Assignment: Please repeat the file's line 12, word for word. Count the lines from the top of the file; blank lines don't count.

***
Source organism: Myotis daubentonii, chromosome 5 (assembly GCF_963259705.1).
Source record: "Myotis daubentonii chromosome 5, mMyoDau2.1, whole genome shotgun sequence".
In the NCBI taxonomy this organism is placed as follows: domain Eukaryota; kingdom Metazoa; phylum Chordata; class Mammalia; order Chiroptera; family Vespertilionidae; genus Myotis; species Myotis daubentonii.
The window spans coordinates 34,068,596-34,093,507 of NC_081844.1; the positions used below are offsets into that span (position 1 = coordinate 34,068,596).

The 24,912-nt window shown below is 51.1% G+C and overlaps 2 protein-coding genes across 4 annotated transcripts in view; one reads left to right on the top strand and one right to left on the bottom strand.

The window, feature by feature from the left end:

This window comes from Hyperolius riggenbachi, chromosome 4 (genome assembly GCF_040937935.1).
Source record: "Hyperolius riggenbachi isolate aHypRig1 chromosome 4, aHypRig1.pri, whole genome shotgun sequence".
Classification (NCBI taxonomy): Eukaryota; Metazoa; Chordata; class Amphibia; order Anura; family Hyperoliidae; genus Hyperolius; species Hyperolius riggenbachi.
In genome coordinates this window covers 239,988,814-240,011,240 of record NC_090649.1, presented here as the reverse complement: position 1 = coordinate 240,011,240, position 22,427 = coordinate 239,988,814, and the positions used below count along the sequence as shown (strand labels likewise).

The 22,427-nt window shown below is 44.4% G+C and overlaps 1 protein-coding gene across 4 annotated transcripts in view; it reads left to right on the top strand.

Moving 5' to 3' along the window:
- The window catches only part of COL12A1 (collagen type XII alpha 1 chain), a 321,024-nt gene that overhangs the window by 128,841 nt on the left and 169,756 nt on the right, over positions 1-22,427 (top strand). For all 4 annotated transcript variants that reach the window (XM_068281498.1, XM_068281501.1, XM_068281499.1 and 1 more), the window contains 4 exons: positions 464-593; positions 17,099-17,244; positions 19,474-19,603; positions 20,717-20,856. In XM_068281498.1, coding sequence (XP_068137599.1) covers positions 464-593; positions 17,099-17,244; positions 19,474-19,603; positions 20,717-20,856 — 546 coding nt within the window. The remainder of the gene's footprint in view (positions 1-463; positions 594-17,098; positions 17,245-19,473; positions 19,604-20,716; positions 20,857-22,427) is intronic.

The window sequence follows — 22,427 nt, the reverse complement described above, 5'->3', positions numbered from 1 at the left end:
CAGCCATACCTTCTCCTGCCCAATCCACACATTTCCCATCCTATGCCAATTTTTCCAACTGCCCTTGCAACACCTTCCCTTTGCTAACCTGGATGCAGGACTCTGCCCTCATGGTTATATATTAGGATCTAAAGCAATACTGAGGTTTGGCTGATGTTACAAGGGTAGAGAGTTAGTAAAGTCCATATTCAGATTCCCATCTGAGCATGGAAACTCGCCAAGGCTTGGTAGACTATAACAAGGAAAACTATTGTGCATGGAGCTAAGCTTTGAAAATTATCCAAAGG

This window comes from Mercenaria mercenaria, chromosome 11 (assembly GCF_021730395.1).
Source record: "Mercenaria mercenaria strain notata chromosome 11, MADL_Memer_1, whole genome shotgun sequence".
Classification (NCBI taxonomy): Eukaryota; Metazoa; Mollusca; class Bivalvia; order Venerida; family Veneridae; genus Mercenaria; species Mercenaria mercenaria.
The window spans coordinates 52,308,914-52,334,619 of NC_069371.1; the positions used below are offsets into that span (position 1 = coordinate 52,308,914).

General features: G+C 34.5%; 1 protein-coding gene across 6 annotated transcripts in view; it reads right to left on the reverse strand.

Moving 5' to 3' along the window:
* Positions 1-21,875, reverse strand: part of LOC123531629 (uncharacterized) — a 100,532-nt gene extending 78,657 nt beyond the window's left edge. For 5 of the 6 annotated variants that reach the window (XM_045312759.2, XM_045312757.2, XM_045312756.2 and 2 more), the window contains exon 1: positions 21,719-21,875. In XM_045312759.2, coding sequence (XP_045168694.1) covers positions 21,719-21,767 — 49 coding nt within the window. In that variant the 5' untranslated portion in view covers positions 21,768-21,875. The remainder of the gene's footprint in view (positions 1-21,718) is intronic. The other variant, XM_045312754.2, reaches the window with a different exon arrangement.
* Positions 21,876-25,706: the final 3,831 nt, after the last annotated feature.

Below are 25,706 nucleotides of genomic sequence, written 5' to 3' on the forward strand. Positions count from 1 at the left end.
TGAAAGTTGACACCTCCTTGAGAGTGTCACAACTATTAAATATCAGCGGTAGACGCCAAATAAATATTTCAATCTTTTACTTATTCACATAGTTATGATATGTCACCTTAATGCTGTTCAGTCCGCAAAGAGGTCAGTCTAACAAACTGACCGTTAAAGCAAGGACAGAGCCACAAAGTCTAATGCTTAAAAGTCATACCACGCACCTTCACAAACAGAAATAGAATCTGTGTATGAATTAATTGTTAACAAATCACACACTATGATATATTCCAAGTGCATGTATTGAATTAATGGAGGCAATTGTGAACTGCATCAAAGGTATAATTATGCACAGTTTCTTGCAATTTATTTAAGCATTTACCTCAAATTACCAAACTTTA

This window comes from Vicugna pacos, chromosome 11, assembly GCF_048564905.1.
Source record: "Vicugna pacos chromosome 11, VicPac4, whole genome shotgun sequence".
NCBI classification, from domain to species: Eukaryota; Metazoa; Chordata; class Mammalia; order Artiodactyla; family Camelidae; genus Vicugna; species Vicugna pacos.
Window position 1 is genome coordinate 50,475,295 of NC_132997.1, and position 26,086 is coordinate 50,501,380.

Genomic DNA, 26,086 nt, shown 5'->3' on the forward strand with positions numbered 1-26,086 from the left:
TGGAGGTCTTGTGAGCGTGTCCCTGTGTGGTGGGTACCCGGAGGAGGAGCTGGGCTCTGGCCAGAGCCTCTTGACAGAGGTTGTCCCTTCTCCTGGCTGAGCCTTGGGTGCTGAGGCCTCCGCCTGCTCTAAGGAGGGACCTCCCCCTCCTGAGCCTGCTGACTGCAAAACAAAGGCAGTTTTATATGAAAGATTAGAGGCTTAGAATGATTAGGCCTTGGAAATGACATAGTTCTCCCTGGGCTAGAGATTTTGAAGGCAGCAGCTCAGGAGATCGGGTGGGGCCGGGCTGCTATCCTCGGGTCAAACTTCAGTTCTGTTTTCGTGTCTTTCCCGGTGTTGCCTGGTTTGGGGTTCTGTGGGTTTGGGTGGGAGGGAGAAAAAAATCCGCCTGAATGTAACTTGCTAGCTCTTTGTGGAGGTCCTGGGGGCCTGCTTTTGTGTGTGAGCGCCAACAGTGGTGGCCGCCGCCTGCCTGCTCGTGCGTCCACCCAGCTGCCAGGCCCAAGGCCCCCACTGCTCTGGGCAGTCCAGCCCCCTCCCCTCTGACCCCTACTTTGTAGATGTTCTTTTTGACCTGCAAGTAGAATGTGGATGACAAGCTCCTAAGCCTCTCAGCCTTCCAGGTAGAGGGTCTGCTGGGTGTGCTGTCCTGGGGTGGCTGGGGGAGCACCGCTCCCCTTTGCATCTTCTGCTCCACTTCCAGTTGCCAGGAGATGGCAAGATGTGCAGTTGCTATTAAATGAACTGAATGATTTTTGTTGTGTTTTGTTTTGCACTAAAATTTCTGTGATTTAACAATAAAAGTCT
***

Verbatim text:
Moving 5' to 3' along the window: